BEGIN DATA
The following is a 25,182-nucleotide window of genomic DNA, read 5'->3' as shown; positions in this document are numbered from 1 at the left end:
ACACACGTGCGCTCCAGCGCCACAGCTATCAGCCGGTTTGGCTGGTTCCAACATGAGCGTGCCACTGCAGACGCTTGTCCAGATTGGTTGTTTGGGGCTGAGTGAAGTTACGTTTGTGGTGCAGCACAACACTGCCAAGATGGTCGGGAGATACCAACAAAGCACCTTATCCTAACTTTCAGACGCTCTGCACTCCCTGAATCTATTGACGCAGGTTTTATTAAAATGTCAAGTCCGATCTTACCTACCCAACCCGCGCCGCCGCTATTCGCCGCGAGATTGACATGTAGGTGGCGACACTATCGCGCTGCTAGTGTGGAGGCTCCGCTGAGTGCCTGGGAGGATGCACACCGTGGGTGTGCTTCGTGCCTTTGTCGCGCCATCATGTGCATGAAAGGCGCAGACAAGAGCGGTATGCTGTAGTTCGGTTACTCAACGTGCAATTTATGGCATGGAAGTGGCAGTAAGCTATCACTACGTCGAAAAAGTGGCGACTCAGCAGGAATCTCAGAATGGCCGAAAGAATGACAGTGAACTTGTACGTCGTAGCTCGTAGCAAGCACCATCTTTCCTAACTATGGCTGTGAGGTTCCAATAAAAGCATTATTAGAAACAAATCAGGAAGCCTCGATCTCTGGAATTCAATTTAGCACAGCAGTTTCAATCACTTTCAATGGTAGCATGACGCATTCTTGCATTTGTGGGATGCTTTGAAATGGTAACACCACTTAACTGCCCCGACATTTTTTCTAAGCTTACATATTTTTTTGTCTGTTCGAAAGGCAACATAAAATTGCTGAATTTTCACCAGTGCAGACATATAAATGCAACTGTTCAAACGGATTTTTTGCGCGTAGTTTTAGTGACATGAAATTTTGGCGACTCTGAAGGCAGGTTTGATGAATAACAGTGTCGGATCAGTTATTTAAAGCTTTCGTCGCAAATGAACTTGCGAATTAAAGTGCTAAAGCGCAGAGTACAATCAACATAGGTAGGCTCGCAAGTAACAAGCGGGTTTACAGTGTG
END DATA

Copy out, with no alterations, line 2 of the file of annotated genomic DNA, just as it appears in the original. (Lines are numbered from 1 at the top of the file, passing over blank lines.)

ACACACGTGCGCTCCAGCGCCACAGCTATCAGCCGGTTTGGCTGGTTCCAACATGAGCGTGCCACTGCAGACGCTTGTCCAGATTGGTTGTTTGGGGCTGAGTGAAGTTACGTTTGTGGTGCAGCACAACACTGCCAAGATGGTCGGGAGATACCAACAAAGCACCTTATCCTAACTTTCAGACGCTCTGCACTCCCTGAATCTATTGACGCAGGTTTTATTAAAATGTCAAGTCCGATCTTACCTACCCAACCCGCGCCGCCGCTATTCGCCGCGAGATTGACATGTAGGTGGCGACACTATCGCGCTGCTAGTGTGGAGGCTCCGCTGAGTGCCTGGGAGGATGCACACCGTGGGTGTGCTTCGTGCCTTTGTCGCGCCATCATGTGCATGAAAGGCGCAGACAAGAGCGGTATGCTGTAGTTCGGTTACTCAACGTGCAATTTATGGCATGGAAGTGGCAGTAAGCTATCACTACGTCGAAAAAGTGGCGACTCAGCAGGAATCTCAGAATGGCCGAAAGAATGACAGTGAACTTGTACGTCGTAGCTCGTAGCAAGCACCATCTTTCCTAACTATGGCTGTGAGGTTCCAATAAAAGCATTATTAGAAACAAATCAGGAAGCCTCGATCTCTGGAATTCAATTTAGCACAGCAGTTTCAATCACTTTCAATGGTAGCATGACGCATTCTTGCATTTGTGGGATGCTTTGAAATGGTAACACCACTTAACTGCCCCGACATTTTTTCTAAGCTTACATATTTTTTTGTCTGTTCGAAAGGCAACATAAAATTGCTGAATTTTCACCAGTGCAGACATATAAATGCAACTGTTCAAACGGATTTTTTGCGCGTAGTTTTAGTGACATGAAATTTTGGCGACTCTGAAGGCAGGTTTGATGAATAACAGTGTCGGATCAGTTATTTAAAGCTTTCGTCGCAAATGAACTTGCGAATTAAAGTGCTAAAGCGCAGAGTACAATCAACATAGGTAGGCTCGCAAGTAACAAGCGGGTTTACAGTGTG